The overall aims of SWV are to: 1) reduce HIV acquisition among sex workers; 2) reduce HIV transmission to their clients; and 3) improve sex workers’ rights, through providing clinical services supported by peer educators and community outreach.
In terms of behaviour change and communication-related activities, the project is undertaking the following:
Peer education and empowerment
Research shows that building strong networks of sex workers can reduce their risk of HIV and STIs as well as gender-based violence. Sex workers with strong networks are more likely to use condoms with clients and regular partners. For this reason, the SVW supports sex workers to work together by providing a safe space for them to gather and identify what issues are important to them. Community empowerment meetings are held at all sites and are run by ‘Sisters’ who have been trained as peer educators. The sessions cover issues that concern sex workers (self-worth, behaviour change, contraception, HIV, and cervical cancer), issues relating to clients and partners (communication, assertiveness, serodiscordance, sexual networks, and multiple concurrent partnering), and issues relating to the ‘sisterhood’ (advocacy, stigma, rights, and support). Through these regular meetings, sex workers develop power as a community and act to address some of the factors that increase their HIV risk. Empowerment also increases sex worker participation and leadership in the programme.
The programme undertakes advocacy in order to improve respect, protection, and upholding of sex worker rights to promote their universal access to HIV prevention, treatment, care, and support. The project implements workshops to sensitise district-level health officials, the media, and the police on the rights of sex workers.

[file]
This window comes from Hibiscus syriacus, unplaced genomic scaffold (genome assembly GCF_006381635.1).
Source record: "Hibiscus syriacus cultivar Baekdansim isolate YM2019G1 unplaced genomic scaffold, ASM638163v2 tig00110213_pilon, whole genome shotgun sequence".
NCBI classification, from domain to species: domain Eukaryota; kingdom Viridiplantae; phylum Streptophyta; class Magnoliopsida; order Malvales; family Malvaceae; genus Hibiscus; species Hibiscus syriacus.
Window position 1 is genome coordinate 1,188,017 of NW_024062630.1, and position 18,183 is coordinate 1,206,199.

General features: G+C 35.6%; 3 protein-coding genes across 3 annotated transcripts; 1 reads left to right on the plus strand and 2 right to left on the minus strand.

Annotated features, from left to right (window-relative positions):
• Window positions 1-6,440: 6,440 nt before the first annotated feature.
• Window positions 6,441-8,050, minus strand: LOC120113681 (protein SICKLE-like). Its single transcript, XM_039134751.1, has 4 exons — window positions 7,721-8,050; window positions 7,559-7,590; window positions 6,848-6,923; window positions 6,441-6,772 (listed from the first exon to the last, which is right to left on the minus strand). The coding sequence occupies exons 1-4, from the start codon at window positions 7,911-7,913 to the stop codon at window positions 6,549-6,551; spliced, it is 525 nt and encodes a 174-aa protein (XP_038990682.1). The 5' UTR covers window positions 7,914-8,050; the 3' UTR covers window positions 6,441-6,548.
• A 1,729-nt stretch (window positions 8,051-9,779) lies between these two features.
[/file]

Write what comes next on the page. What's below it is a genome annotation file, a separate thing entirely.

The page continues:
Working with adolescent and young women sex workers
The project is making an effort to include adolescent and young women who sell sex. Formative research undertaken by the project points to the fact that adolescents who sell sex do not have the skills or experience to negotiate safe relationships or manage difficult clients; unequal power relations between themselves and often significantly older adult men further exacerbate their risk. SWV is therefore working closely with the Ministry of Health and Social Services, and SWV recruits to train and supports young (aged 15-24) peer educators, around half of whom will also be trained as lay child protection officers (case care workers). The programme for young sex workers uses age-specific materials that were developed and piloted by CeSHHAR. The programme activities encourage mobilisation around HIV prevention and treatment and the health and well-being of young women who sell sex so that they are able to engage in risk reduction and the use of health services. Click here [PDF] to download the “Working with Young Women Who Sell Sex: Facilitator’s Activity Pack”, which was developed for working with young sex workers.
The programme has also run social media workshops with sex workers in order to provide information on the potential of social media to improve communication and networking between sex workers. For example, social media has the potential to provide information about services, can provide a means for sex workers to communicate with the world and tell their story, and can be used for advocacy and stigma reduction.